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  • Bluegrass benefit

    Eight Dollar Mountain looks to Kickstarter to fund studio time
  • Ashland bluegrass band Eight Dollar Mountain hopes to record its third album at the end of this month with help from veteran musicians, fans and ... Bigfoot.
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  • Ashland bluegrass band Eight Dollar Mountain hopes to record its third album at the end of this month with help from veteran musicians, fans and ... Bigfoot.
    The band has created a video to boost interest in a Kickstarter fundraising campaign they hope will finance the album. The storyline: The musicians are practicing in the woods but get chased away from their cooler of Ashland-made Caldera beer by Bigfoot.
    The musicians seek refuge in the Williams studio of Grammy Award-winning recording engineer Dennis Dragon. There they learn about the mix of modern and vintage equipment at the studio, which was built by Steve Miller in the 1970s.
    Vince Herman, a member of Leftover Salmon who volunteered to wear the Bigfoot costume, enthusiastically embraced his role but not without mishap, said Mark Lackey, who plays the resonator guitar for Eight Dollar Mountain.
    At one point, Herman fell into water while wearing the unwieldy costume.
    "I immediately thought, 'Disaster!'" Lackey said. "But he was laughing and rolled with it and we shot the whole scene."
    Eight Dollar Mountain plans to record its third album at Steve Miller's old studio, with Dragon serving as sound engineer. Herman, whose music has long inspired the members of Eight Dollar Mountain, will produce the album.
    It'll feature 12 bluegrass songs, including eight or nine originals, said Eight Dollar guitarist Darren Campbell.
    Herman has suggested various modifications on some of the songs, such as changing the key or tempo, said Phil Johnson, who plays mandolin.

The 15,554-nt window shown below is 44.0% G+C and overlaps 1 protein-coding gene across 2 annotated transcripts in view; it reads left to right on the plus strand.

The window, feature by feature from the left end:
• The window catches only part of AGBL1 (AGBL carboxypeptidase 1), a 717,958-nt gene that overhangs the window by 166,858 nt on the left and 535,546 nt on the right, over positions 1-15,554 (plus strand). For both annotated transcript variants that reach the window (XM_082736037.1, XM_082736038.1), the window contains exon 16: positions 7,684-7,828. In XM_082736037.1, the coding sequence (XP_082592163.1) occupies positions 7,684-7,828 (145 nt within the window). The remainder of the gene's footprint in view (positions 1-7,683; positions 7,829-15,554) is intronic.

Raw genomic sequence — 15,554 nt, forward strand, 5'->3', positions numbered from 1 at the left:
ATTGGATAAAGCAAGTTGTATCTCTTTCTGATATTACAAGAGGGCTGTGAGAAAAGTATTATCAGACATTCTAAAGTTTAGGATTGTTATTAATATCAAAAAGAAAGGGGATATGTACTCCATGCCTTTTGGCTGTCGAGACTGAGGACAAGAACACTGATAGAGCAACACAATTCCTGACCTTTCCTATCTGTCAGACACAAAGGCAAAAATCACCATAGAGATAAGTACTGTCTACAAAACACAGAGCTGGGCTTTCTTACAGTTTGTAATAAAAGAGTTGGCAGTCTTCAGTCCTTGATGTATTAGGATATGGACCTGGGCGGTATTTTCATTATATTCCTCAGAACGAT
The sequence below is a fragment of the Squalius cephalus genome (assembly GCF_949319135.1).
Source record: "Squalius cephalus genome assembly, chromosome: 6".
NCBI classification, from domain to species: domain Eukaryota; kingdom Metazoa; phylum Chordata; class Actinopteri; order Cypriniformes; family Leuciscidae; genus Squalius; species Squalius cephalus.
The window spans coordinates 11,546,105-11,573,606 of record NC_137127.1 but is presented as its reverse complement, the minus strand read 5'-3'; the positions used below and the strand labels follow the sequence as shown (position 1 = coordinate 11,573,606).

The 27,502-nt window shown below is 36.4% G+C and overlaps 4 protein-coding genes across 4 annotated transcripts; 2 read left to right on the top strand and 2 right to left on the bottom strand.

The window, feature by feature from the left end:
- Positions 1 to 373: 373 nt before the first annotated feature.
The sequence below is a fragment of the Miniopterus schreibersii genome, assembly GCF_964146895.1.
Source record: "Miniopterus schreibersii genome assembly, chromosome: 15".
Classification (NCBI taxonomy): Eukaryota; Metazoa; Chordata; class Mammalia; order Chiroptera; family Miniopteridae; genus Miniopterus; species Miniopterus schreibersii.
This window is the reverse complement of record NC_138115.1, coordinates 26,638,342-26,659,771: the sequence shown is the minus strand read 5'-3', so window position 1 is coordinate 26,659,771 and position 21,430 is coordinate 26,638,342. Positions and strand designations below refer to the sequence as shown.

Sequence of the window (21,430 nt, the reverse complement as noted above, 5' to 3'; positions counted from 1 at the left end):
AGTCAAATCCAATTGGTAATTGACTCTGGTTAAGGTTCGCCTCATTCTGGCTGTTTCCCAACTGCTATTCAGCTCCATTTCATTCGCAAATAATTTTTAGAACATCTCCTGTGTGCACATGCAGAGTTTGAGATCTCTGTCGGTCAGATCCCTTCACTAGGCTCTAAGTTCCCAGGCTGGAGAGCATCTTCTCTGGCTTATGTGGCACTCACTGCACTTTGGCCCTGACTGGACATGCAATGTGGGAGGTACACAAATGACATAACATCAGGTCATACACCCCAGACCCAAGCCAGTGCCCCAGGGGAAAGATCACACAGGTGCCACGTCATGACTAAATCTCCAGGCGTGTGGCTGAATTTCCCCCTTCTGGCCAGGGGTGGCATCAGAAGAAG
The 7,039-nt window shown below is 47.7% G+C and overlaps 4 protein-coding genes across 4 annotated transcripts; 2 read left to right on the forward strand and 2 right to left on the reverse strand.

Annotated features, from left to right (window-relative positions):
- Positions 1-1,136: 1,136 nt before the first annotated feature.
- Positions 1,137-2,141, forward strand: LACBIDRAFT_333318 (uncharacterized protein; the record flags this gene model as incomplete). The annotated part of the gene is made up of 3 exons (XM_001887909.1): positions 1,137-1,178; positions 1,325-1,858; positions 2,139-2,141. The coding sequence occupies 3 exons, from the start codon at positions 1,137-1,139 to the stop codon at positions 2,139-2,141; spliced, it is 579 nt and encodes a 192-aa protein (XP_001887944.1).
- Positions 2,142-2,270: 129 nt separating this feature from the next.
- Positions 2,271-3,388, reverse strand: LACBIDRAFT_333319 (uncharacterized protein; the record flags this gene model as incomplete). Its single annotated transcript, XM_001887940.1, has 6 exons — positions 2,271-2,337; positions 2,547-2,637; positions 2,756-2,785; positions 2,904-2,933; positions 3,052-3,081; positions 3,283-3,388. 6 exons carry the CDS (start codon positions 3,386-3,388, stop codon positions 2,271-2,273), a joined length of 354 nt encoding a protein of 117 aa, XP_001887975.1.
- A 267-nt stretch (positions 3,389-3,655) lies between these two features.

"Every song has its own feel to it now," he said.
    Bluegrass continues to gain popularity nationwide, band members say, pointing to the Lumineers' Top 40 stardom. Bluegrass has even been grafted onto dance music, as with the song "Wake Me Up" by Avicii, a Swedish DJ.
    The members of Eight Dollar Mountain are bluegrass purists at heart, but they welcome the attention pop bluegrass brings to the genre.
    "We all love to hate it, but love what it does for us," Campbell said.
    Lackey said pop bluegrass can serve as a gateway into more musically sophisticated bluegrass.
    The bandmates hope to bring more attention to their music and upcoming album through their Kickstarter campaign.
    They've raised more than $8,500 toward their $10,000 goal and have until Feb. 11 to raise the full amount.
    Rewards for backers include autographed copies of the new album, framed concert posters designed by banjo player Stuart Green, T-shirts and an appearance in a future music video.
    Lackey said that at first it felt strange to solicit donations through Kickstarter, but the band has found that the campaign has helped build excitement for the album, which will be released in the spring.
    The band plans to go into the studio for a week of recording riding the wave of enthusiasm.
    "I feel like we've got to make these people proud," Johnson said.
    Eight Dollar Mountain will perform from 7 to 10 p.m. Friday at the Ashland Community Center, 59 Winburn Way, across from Lithia Park.
    The performance is free, although donations are accepted. Kids are welcome.
    To learn more about Eight Dollar Mountain's fundraising campaign and to watch their new video, visit https://www.kickstarter.com/projects/8dollarmountain/tied-to-the-tracks.
    Staff reporter Vickie Aldous can be reached at 541-479-8199 or vlaldous@yahoo.com.
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